Many are called but few are chosen. There are sayings of Christ which suggest that the Church he came to establish will always be a minority affair. (Edward Norman)
Edward Norman has been on my mind recently. At seventy eight, he belongs to that generation of scholar-priests we cannot afford to lose. Not now.
Better known in Britain than here, he has had a long, distinguished career as an historian, an academic, and a priest of the Church of England. Among his ecclesial credits, is Dean of Chapel, Christ Church College, Canterbury and, later, Canon Chancellor of York Minster.
Three years ago, he converted to Catholicism in October 2012, four months before Benedict XVI resigned from the papacy. Writing of his decision in the Catholic Herald, he spoke of his abiding affection for the Church of England, but added this:
How can the “Church” be the body of Christ in the world when its confession varies from place to place and person to person, not only in minor but in the most essential teachings about faith and morals? At the centre of Anglicanism is a great void.
I can only wonder what he is thinking now, as Catholicism is tilting—once again in the longue durée—toward the same void.
A quarter century ago, in Entering the Darkness (1991), he wrote:
Adherents of the faith are attracted by example rather than argument; but the example often lacks objective reality—the Christian life which attracts is frequently an invention of the observer’s own desire to find something noble to which adherence can be given.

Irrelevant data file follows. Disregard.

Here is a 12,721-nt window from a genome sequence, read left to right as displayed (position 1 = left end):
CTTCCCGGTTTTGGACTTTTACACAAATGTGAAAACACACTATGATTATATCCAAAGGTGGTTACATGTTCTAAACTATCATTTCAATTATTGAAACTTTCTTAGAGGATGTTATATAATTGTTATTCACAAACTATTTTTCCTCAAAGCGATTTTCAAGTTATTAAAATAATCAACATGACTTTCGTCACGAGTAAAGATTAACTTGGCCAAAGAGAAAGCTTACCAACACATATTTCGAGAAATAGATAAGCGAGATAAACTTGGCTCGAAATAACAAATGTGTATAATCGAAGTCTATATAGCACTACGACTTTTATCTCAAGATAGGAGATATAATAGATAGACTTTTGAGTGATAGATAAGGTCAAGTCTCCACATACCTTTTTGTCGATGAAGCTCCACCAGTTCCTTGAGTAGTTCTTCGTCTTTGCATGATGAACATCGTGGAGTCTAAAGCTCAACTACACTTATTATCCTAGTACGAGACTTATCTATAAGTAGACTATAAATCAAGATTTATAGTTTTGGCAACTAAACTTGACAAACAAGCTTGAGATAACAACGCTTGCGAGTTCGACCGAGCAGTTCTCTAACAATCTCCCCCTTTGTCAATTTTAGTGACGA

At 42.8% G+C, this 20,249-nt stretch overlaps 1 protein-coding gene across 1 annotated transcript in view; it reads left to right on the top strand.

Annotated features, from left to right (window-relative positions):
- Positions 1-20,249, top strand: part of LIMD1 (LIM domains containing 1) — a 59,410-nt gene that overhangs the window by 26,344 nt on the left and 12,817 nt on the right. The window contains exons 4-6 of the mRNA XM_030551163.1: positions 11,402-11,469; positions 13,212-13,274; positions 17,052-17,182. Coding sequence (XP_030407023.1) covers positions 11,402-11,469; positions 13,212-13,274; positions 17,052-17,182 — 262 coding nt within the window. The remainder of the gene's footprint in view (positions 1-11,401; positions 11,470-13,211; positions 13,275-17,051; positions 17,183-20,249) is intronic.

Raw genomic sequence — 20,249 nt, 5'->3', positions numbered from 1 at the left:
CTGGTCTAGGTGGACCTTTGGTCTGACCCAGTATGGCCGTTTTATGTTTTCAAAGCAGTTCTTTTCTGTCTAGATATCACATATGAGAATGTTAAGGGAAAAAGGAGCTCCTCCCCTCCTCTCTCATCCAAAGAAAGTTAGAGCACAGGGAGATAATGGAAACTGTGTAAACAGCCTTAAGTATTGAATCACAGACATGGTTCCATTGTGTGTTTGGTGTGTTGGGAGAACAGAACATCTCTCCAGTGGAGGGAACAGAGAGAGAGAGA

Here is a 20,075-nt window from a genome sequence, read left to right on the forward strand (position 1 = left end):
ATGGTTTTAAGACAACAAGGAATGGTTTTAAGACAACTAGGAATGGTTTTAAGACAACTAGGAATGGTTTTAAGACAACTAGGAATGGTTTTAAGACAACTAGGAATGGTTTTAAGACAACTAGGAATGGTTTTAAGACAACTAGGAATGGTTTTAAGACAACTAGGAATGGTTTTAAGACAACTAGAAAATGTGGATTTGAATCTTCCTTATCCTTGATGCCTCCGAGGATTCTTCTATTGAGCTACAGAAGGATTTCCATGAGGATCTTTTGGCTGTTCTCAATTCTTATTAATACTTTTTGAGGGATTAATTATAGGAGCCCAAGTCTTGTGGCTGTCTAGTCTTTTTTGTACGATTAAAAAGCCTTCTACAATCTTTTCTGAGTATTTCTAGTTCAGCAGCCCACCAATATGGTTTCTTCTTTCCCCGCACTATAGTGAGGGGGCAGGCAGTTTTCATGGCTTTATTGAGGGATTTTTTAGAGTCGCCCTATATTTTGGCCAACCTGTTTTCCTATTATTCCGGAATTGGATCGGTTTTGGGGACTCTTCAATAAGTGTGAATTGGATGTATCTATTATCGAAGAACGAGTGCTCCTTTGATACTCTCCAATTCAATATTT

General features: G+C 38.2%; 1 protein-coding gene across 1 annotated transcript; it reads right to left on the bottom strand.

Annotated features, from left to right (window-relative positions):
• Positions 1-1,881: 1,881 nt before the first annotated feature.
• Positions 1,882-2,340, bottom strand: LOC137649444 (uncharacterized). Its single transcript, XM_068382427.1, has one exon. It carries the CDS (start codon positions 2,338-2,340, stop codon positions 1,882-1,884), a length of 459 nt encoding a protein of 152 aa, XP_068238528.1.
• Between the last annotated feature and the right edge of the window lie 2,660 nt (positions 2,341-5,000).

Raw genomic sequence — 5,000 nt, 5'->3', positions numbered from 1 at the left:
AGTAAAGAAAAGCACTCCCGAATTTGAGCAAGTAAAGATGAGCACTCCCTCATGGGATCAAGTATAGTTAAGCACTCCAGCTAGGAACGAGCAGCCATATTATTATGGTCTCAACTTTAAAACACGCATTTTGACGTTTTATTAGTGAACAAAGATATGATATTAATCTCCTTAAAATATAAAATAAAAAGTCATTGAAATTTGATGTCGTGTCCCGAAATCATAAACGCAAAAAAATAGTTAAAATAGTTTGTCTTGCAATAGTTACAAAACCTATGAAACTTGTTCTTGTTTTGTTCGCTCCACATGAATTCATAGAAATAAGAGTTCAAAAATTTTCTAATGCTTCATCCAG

Christian lives which become cults, either of the past or of the present (whether Francis of Assisi or Oscar Romero), are so overlaid with propagandistic piety that they become artefacts of ideology rather than human realities. People simply do not want to see the living tissue behind the icon.
Just so, a blinkered attitude toward the papacy is encouraged among Catholics. It is spurred by bishops, by editors and academics on a Catholic-career track, in homilies and in devotional literature. Idolatrous in nature, and metastasizing since the nineteenth century, this surrender to illusion has reached monstrous proportions by now. Our media-induced culture of pseudo-events has made the pope a celebrity mascot of globalization, loosey-goosey leftism, and environmental spirituality. Pope Francis both feeds on the role and fuels it.
The first responsibility of any Catholic journalist today is to demythologize the mythical sentimentalities that have grown like briars around the papacy, protecting its occupant behind a thicket of delusions of omnipotence.
Leave the last word to Edward Norman:
A religion . . . which becomes preoccupied with the material fate of mankind and neglects it unique understanding of human transcendence, and which regards itself as most cogently expressed in movements for social advance, will cease to relate to the spiritual needs of humanity. The interior life of man is not social. Wisdom recognizes the loneliness of the creature in the cold realities of the creation, and it sees that what most afflicts the human soul is not susceptible to merely human consolation.